An alternative situation, fibers that swell in a matrix that does not appreciably swell, can be described by a converse to Eq. 0.3, W = w_{m}(I_{1}) + w_{f}(I_{4},v). For example, this might describe cellulose fibers within a rubbery matrix. However, here our focus is always on Eq. 0.3.
In this paper, we retain the form used in Eq. 0.6 for w_{f} but consider alternative forms for w_{m}. Attention is restricted to the plane problem. This means that all the displacement and all of the swelling are in an (X,Y )-plane. Such a situation would arise for example if the domain is a uniform cylinder with a general cross-section Ω in the (X,Y )-plane. In the axial direction, say Z, the cylinder is then confined to be between frictionless plates, say at \(Z=\pm \frac {1}{2} L\). The fiber direction M is similarly presumed to always lie in the (X,Y )-plane in a manner that is independent of Z. The material and swelling can then vary in the (X,Y ) cross-section while being uniform in Z. This readily realizable state of affairs applies to a potential wide variety of situations and in particular describes the azimuthal shear swelling deformation examined in [3].
3 Swelling and azimuthal shear
Note that if there is no swelling at all (i.e., if v = 1 for all R) then Eq. 0.11 gives r = R making λ = 1 and hence \(I_{4}=k^{2} \cos \limits ^{2} \alpha +2 k {\cos \limits } \alpha \sin \limits \alpha +1\). In this case, k = 0 makes I_{4} = 1 which causes \({w}_{f}^{\prime }(I_{4})=0\). Thus, k = 0 solves Eq. 0.11 if v = 1 for all R. In other words, if there is no swelling, then there is no shearing.
Equation 0.24 allows for v = v(R) and α = α(R). It is also useful to note that k = 0 solves Eq. 0.24 if either α = 0 or α = π/2. Thus, locations R where the fibers are oriented purely radially or purely azimuthally are not locally sheared.
However, if 0 < α < π/2, then the possible nonlinear nature of \(w_{m}^{\prime }\) as a function I_{1}, and \({w}_{f}^{\prime }\) as a function of I_{4}, can cause Eq. 0.24 to become a highly nonlinear equation for k = k(R). For the case where w_{m} and w_{f} are given by Eqs. 0.5 and 0.6, certain analytical simplifications result, and this was exploited in the methodology of [3].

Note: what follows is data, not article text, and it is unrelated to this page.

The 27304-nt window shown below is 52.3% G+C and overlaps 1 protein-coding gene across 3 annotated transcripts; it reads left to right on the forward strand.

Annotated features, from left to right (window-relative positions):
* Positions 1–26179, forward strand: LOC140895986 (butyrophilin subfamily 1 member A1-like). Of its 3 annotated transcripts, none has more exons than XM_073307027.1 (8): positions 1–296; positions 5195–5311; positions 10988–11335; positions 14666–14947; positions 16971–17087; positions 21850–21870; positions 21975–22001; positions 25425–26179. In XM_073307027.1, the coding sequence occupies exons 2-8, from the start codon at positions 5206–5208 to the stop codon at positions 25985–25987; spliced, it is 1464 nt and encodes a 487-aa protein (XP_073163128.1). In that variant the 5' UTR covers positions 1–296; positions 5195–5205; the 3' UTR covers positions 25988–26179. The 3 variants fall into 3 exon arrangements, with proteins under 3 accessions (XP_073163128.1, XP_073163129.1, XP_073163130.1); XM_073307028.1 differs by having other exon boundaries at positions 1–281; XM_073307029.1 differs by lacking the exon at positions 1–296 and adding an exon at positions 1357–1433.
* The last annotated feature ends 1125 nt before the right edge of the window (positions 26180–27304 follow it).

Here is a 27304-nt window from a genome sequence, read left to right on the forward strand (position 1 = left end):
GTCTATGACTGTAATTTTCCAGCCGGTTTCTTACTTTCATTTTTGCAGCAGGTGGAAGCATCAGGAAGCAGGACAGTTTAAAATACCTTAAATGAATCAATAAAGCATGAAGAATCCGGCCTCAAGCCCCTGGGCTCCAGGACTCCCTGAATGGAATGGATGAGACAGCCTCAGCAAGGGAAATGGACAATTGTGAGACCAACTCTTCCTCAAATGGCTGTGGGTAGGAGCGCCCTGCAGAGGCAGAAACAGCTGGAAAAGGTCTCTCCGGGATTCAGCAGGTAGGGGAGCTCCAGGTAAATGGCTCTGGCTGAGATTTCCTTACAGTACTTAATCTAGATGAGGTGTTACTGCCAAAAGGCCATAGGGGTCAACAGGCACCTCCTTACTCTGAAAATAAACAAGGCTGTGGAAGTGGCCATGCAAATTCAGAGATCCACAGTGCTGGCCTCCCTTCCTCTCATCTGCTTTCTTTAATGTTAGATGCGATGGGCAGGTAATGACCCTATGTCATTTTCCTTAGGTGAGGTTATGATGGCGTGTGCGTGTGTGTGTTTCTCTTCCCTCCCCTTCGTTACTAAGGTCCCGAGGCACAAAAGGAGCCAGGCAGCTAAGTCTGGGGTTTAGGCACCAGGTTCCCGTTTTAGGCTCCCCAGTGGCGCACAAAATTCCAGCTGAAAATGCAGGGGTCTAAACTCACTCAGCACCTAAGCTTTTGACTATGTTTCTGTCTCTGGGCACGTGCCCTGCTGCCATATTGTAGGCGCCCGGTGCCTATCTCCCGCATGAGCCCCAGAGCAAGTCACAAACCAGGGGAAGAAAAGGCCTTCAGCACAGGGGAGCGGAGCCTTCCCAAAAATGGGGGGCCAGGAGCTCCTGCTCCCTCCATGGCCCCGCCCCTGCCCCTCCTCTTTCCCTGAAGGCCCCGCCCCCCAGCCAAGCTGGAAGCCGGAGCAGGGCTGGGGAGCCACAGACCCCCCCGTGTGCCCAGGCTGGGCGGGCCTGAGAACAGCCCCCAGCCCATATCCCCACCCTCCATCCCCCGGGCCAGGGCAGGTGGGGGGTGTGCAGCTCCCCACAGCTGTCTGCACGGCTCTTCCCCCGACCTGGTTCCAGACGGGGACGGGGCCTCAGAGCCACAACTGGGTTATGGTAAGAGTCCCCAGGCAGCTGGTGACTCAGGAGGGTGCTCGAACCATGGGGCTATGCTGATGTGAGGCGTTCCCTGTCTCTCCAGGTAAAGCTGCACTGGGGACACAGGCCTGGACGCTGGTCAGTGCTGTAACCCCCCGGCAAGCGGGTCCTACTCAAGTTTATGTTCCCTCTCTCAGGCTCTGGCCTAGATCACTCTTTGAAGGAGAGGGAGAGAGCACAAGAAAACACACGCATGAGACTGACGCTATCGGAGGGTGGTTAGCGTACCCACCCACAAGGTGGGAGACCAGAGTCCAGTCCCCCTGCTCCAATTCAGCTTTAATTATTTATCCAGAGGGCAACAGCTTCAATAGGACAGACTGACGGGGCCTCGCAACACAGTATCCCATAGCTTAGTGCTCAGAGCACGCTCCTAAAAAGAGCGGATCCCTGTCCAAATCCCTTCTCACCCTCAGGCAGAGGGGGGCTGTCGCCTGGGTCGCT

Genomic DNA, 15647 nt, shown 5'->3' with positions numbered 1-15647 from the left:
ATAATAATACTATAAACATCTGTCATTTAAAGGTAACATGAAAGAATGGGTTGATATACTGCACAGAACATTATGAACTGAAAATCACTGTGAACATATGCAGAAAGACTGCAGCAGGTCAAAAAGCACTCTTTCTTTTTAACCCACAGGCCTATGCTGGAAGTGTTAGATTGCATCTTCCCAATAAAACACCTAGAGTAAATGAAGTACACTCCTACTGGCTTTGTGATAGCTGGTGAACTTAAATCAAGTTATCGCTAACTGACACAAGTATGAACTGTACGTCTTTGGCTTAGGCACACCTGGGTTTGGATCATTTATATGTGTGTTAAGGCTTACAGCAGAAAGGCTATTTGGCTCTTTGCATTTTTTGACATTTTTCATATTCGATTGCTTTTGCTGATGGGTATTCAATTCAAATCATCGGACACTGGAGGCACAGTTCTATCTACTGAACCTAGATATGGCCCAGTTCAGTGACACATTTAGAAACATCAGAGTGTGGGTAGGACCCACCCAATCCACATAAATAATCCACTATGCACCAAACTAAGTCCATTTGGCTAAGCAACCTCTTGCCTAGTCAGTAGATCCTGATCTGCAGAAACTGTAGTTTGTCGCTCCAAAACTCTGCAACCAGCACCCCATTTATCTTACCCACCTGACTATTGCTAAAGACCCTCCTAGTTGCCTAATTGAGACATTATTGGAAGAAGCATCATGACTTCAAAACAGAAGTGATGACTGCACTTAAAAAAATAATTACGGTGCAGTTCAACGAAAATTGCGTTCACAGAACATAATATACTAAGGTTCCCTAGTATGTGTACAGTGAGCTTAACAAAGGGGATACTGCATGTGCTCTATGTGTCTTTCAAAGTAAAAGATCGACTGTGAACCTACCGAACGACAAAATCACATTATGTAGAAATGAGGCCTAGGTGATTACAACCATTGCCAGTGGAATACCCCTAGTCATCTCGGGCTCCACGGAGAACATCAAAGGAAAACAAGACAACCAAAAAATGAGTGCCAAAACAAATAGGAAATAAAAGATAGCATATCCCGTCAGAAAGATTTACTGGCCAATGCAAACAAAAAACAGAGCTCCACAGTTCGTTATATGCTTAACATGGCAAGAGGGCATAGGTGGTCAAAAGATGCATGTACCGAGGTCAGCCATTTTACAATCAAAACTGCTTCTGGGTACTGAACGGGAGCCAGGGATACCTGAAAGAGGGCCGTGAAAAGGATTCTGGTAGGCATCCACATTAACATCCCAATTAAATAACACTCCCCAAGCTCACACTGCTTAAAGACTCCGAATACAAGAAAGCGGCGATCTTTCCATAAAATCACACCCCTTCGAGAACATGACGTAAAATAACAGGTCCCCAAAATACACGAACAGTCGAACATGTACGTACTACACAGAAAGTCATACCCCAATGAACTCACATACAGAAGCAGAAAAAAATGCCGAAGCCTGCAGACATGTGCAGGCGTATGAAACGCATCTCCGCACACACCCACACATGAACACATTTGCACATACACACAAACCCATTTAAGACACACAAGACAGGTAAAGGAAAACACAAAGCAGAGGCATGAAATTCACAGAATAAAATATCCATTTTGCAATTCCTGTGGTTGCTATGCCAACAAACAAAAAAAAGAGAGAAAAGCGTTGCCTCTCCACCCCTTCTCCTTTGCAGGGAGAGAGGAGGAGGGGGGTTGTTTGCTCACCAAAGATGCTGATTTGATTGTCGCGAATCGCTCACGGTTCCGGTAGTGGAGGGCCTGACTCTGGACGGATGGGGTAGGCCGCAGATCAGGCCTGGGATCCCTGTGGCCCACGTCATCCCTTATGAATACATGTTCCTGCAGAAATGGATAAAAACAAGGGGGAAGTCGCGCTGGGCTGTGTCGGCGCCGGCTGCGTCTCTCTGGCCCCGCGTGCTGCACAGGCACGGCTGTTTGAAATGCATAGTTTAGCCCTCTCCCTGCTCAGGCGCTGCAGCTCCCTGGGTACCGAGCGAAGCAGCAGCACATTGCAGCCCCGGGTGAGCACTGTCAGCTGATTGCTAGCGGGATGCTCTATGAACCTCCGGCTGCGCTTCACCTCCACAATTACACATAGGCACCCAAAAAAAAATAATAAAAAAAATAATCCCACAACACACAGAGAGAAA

4 Local analogue: combined biaxial stretch and simple shear with swelling (a simple layer)
This motivates the consideration of plane-strain shearing of a semi-infinite layer that is also subject to swelling. The reference cross-section in the 2-D plane of interest is now \({\varOmega } = \{(X,Y): -\infty < X< \infty , 0 \le Y \le H \} \) and the fibers are oriented as in Eq. 0.26. As in the azimuthal shear problem, the third Z-direction is constrained, thus rendering the problem planar in the same way. Symmetry with respect to X requires that both v and α must be independent of X.
Boundary conditions must be specified on Y = 0 and Y = H. To put Y = 0 in correspondence with the inner circle R = A in the azimuthal shear problem, we stipulate x = X on Y = 0. For the deformation (0.25), this causes λ_{x} = 1. The upper surface Y = H is the analogue of the outer circle. However, here we temporarily allow not only expansion in this direction, but also the possibility of a shear traction τ. It is to be noted that dependence of either v or α upon Y is consistent with this scenario. This is analogous to the fact that the azimuthal shear development of the previous section allowed for the possibility of either v or α to depend upon R. For the present layer problem, if either v or α depend upon Y, then λ_{y} = v/λ_{x} = v would generally vary as well. All of these conditions would then generally make it necessary to let K = K(Y ) in order to satisfy the equations of equilibrium.